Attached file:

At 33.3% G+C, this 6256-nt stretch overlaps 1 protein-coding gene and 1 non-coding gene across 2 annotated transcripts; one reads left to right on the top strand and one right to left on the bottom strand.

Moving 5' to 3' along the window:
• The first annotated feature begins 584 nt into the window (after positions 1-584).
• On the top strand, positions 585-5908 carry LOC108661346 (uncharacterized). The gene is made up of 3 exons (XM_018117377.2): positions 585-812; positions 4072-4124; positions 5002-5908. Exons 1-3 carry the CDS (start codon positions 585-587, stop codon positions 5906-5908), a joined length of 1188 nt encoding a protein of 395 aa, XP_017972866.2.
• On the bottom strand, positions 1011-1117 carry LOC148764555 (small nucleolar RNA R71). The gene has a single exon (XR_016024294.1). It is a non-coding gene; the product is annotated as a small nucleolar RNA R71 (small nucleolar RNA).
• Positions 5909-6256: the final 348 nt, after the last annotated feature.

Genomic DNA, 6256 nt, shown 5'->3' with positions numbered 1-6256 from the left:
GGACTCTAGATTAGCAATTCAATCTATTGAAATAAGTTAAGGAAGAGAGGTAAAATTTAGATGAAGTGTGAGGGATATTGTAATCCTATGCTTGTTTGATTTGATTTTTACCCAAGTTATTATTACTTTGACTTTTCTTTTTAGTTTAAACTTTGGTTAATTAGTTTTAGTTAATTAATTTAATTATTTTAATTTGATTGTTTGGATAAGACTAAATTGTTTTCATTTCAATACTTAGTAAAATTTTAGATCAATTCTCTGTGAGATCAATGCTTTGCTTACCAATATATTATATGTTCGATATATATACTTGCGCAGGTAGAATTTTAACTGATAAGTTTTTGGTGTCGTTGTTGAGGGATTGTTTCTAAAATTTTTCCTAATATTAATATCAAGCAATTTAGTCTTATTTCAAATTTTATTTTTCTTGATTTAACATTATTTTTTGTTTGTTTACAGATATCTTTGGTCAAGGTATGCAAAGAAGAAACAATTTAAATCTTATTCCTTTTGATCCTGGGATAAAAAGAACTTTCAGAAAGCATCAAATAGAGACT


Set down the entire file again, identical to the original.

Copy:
At 33.3% G+C, this 6256-nt stretch overlaps 1 protein-coding gene and 1 non-coding gene across 2 annotated transcripts; one reads left to right on the top strand and one right to left on the bottom strand.

Moving 5' to 3' along the window:
• The first annotated feature begins 584 nt into the window (after positions 1-584).
• On the top strand, positions 585-5908 carry LOC108661346 (uncharacterized). The gene is made up of 3 exons (XM_018117377.2): positions 585-812; positions 4072-4124; positions 5002-5908. Exons 1-3 carry the CDS (start codon positions 585-587, stop codon positions 5906-5908), a joined length of 1188 nt encoding a protein of 395 aa, XP_017972866.2.
• On the bottom strand, positions 1011-1117 carry LOC148764555 (small nucleolar RNA R71). The gene has a single exon (XR_016024294.1). It is a non-coding gene; the product is annotated as a small nucleolar RNA R71 (small nucleolar RNA).
• Positions 5909-6256: the final 348 nt, after the last annotated feature.

Genomic DNA, 6256 nt, shown 5'->3' with positions numbered 1-6256 from the left:
GGACTCTAGATTAGCAATTCAATCTATTGAAATAAGTTAAGGAAGAGAGGTAAAATTTAGATGAAGTGTGAGGGATATTGTAATCCTATGCTTGTTTGATTTGATTTTTACCCAAGTTATTATTACTTTGACTTTTCTTTTTAGTTTAAACTTTGGTTAATTAGTTTTAGTTAATTAATTTAATTATTTTAATTTGATTGTTTGGATAAGACTAAATTGTTTTCATTTCAATACTTAGTAAAATTTTAGATCAATTCTCTGTGAGATCAATGCTTTGCTTACCAATATATTATATGTTCGATATATATACTTGCGCAGGTAGAATTTTAACTGATAAGTTTTTGGTGTCGTTGTTGAGGGATTGTTTCTAAAATTTTTCCTAATATTAATATCAAGCAATTTAGTCTTATTTCAAATTTTATTTTTCTTGATTTAACATTATTTTTTGTTTGTTTACAGATATCTTTGGTCAAGGTATGCAAAGAAGAAACAATTTAAATCTTATTCCTTTTGATCCTGGGATAAAAAGAACTTTCAGAAAGCATCAAATAGAGACT